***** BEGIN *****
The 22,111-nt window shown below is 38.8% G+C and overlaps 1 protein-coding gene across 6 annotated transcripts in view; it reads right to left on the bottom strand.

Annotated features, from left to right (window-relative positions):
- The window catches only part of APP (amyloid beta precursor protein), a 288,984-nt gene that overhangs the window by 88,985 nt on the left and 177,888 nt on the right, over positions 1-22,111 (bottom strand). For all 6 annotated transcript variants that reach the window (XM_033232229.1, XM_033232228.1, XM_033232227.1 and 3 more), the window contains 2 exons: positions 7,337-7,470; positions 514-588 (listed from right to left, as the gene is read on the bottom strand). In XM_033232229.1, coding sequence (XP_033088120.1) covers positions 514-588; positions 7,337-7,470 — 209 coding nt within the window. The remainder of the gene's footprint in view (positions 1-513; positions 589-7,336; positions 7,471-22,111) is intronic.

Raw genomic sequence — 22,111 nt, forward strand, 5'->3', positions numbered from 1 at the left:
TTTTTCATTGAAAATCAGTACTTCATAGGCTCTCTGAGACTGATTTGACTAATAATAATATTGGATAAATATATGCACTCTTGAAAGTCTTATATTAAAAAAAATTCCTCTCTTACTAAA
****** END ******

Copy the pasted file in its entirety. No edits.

The 22,111-nt window shown below is 38.8% G+C and overlaps 1 protein-coding gene across 6 annotated transcripts in view; it reads right to left on the bottom strand.

Annotated features, from left to right (window-relative positions):
- The window catches only part of APP (amyloid beta precursor protein), a 288,984-nt gene that overhangs the window by 88,985 nt on the left and 177,888 nt on the right, over positions 1-22,111 (bottom strand). For all 6 annotated transcript variants that reach the window (XM_033232229.1, XM_033232228.1, XM_033232227.1 and 3 more), the window contains 2 exons: positions 7,337-7,470; positions 514-588 (listed from right to left, as the gene is read on the bottom strand). In XM_033232229.1, coding sequence (XP_033088120.1) covers positions 514-588; positions 7,337-7,470 — 209 coding nt within the window. The remainder of the gene's footprint in view (positions 1-513; positions 589-7,336; positions 7,471-22,111) is intronic.

Raw genomic sequence — 22,111 nt, forward strand, 5'->3', positions numbered from 1 at the left:
TTTTTCATTGAAAATCAGTACTTCATAGGCTCTCTGAGACTGATTTGACTAATAATAATATTGGATAAATATATGCACTCTTGAAAGTCTTATATTAAAAAAAATTCCTCTCTTACTAAA